37) Earl Monroe His scoring dipped when he left the Baltimore Bullets as the go-to guy, for the deep and balanced roster of the New York Knicks. “Earl The Pearl” was gifted in both the full-court game, with his keen court vision, and the half-court game, with his patented spin moves and cuts to the hoop. A smooth player, he was adept at creating his own shot.
38) Hal Greer The high-scoring combo guard even put up big points playing alongside Chamberlain. Greer wanted to be remembered for his consistency, and he accomplished that feat, averaging better than 18 points per game in 11 consecutive seasons and making 10 All-Star Game appearances. He was also a key contributor on the 1966-67 Philadelphia 76ers, one of the best teams ever.
39) Jerry Lucas Remembered by many for helping lift the Knicks in the early 70s, Lucas spent a large portion of his career as one of the most accurate shooters in the NBA. The efficient power forward’s legacy might be his work on the glass, with only Chamberlain and Russell overshadowing Lucas in rebounds in the 60s. Lucas had consecutive seasons of averaging better than 20 points and 20 rebounds.
40) Scottie Pippen He took a secondary role to the greatest player in history, and in the process, Pippen helped the Bulls win six rings. One of the best defenders of the 90s, the versatile Pippen was also able to penetrate past opponents and effectively play full-court basketball. He was also an under-rated rebounder.
41) Dave Cowens A workhorse big man with plenty of offensive skills, it’s hard to find another player who worked as hard on the board. In his first eight seasons, Cowens never averaged less than 13.9 rebounds. A crucial player on the Celtics’ two titles in 1974 and 1976, Cowens’ career ended a little early, but he left his mark.
42) Jason Kidd Brilliant court vision and passing skills made Kidd one of the most valuable floor generals since Magic. A top defender, Kidd often led by example as a leader. After mainly playing a facilitating role, he developed into an aggressive scorer with the Phoenix Suns and New Jersey Nets.
43) Pete Maravich A bonafide talent, Pistol Pete was a wizard with the ball. He could create his own shot and make some absolutely dazzling passes. A big-time scorer who could shoot the lights out, Maravich would have thrived with the three-point line.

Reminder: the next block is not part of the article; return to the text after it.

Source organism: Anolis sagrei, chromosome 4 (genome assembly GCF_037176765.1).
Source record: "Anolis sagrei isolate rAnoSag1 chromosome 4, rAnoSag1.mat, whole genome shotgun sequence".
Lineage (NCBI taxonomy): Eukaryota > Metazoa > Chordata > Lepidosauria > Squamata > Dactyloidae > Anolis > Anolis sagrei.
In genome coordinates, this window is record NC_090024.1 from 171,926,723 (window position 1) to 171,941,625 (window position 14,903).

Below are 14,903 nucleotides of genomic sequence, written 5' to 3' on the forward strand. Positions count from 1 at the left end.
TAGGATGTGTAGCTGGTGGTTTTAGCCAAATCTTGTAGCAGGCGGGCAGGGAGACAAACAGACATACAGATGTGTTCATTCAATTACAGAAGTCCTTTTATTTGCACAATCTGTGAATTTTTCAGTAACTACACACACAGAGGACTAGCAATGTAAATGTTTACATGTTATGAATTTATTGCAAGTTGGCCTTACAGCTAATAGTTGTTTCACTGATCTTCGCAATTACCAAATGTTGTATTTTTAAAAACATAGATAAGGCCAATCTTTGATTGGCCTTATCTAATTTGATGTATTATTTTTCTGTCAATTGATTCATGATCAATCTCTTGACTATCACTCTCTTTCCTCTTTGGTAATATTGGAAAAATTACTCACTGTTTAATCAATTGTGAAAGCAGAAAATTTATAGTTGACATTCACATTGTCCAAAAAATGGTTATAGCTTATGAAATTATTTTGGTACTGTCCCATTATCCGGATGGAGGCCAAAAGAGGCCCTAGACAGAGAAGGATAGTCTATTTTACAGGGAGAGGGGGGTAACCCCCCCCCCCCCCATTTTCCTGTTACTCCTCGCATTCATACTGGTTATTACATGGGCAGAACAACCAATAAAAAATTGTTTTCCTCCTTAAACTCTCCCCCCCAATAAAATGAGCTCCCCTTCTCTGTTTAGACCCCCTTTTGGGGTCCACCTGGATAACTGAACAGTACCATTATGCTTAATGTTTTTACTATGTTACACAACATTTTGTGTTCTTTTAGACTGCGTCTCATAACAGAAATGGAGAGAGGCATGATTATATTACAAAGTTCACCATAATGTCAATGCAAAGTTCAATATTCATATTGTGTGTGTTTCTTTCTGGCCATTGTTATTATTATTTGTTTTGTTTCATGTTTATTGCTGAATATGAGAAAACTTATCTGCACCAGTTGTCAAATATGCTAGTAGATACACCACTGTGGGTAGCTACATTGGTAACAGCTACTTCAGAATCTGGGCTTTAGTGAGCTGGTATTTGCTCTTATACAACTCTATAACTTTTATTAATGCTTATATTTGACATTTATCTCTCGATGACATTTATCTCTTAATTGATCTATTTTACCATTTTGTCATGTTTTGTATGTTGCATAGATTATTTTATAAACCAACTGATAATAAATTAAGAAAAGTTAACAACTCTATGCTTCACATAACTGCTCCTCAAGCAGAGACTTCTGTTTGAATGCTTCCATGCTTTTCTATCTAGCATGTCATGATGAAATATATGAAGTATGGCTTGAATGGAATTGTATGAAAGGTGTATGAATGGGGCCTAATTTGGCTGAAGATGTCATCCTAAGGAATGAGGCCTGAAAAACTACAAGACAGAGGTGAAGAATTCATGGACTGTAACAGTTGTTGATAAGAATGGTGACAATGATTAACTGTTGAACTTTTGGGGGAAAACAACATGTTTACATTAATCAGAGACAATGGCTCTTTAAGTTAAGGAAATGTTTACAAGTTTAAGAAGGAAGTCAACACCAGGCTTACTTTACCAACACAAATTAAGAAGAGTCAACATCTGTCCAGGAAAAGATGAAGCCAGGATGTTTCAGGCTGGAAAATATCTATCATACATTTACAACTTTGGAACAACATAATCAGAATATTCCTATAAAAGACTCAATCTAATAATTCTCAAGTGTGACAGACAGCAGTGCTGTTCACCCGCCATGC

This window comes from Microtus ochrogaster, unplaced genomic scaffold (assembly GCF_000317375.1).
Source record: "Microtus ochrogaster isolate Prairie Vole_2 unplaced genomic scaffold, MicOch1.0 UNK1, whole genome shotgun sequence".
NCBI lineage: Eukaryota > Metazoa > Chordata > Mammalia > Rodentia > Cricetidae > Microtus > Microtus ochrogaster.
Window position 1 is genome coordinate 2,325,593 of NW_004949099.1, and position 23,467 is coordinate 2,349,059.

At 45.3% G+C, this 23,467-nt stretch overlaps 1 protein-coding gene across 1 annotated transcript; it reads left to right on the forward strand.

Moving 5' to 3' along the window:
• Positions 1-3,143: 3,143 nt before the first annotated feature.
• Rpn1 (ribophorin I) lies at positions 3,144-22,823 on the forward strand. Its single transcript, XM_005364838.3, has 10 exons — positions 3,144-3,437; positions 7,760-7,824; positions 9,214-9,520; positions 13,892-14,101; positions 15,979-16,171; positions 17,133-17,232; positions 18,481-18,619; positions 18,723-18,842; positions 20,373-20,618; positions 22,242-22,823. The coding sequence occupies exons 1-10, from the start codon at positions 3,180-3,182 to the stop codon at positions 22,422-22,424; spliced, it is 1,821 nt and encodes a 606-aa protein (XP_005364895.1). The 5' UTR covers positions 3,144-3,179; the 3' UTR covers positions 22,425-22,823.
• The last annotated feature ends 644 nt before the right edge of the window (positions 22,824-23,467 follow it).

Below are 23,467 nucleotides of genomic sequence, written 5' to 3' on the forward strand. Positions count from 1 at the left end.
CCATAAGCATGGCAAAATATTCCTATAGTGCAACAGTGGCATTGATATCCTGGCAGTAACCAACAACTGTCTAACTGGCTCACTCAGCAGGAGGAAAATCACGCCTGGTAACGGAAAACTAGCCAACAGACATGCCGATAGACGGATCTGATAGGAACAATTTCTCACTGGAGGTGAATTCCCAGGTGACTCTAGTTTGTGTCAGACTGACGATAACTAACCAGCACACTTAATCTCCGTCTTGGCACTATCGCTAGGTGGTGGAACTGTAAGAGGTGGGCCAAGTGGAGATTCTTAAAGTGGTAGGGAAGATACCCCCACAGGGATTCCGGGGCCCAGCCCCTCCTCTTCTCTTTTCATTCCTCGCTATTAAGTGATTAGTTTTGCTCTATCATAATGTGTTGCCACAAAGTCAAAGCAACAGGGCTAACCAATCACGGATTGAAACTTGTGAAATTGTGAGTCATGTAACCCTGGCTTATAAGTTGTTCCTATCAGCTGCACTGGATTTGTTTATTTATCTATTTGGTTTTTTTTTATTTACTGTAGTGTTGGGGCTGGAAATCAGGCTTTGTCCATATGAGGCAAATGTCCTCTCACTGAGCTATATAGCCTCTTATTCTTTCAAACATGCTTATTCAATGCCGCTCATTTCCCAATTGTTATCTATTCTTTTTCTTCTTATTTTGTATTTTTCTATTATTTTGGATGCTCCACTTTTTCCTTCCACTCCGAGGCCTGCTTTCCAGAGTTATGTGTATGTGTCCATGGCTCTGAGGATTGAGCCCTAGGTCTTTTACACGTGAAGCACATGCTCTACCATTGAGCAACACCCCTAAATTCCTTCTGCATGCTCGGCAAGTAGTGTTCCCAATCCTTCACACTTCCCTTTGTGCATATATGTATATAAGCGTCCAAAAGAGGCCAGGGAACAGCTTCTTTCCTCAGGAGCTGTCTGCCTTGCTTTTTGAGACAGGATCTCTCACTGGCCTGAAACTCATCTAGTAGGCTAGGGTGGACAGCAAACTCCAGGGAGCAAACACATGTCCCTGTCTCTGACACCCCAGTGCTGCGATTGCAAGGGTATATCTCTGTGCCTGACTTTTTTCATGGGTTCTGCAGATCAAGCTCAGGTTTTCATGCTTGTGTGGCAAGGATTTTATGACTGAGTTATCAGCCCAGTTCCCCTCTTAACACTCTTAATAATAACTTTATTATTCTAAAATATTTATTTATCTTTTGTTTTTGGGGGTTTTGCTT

44) Dwyane Wade* An undeniable talent from the start of his career, Wade burst on the scene as a combo guard who can score and facilitate. Behind his sheer talent, defense and leadership the Miami Heat won their first title in 2006. Wade also played a key role in winning back-to-back titles in 2012 and 2013, as well.
45) Nate Thurmond He did so many of the little things right. Thurmond was an excellent passer and defender, which was important in his era. Lean and mean, he also put up some impressive stats, like four straight seasons of averaging at least 18 rebounds, and five straight seasons of over 20 points per game. Thurmond was also an elite shot blocker and had a high basketball IQ.
46) Lenny Wilkens A total-package point guard, Wilkins was an elite defender who posted solid scoring numbers throughout his career. One of the more reliable playmakers of all-time, Wilkens would have thrived if he was surrounded by better talent.
47) Bill Sharman Like so many members of the Celtics’ Dynasty, Sharman was overshadowed by his talented collection of his teammates like Russell and Cousy. Sherman was a ruthless sharpshooter, and one of the best defenders of his era.
48) Patrick Ewing Averaging 20 points or more a game over 13 consecutive seasons is quite an accomplishment. Despite being overshadowed by Olajuwon, Shaq and Robinson, Ewing was just as consistent as those players, if not more. Perimeter players thought twice about penetrating on Ewing, but he still averaged 2.4 blocks over 15 seasons.
49) Clyde Drexler “Clyde the Glide” couldn’t win a title in his prime with Portland, but the Trail Blazers were always among the elite teams in the league. An excellent scorer and rebounder, Drexler was also a very good defender, averaging two or more assists in seven seasons. He only failed to average better than 17 points per game in his rookie year.
50) Gary Payton “The Glove” was one of the greatest defending point guards of all-time. But there was more to Payton than just being a lockdown defender. He had a knack for scoring, and competed with a lot of intelligence as an all-around savvy player.
*Active player in the 2014-2015 season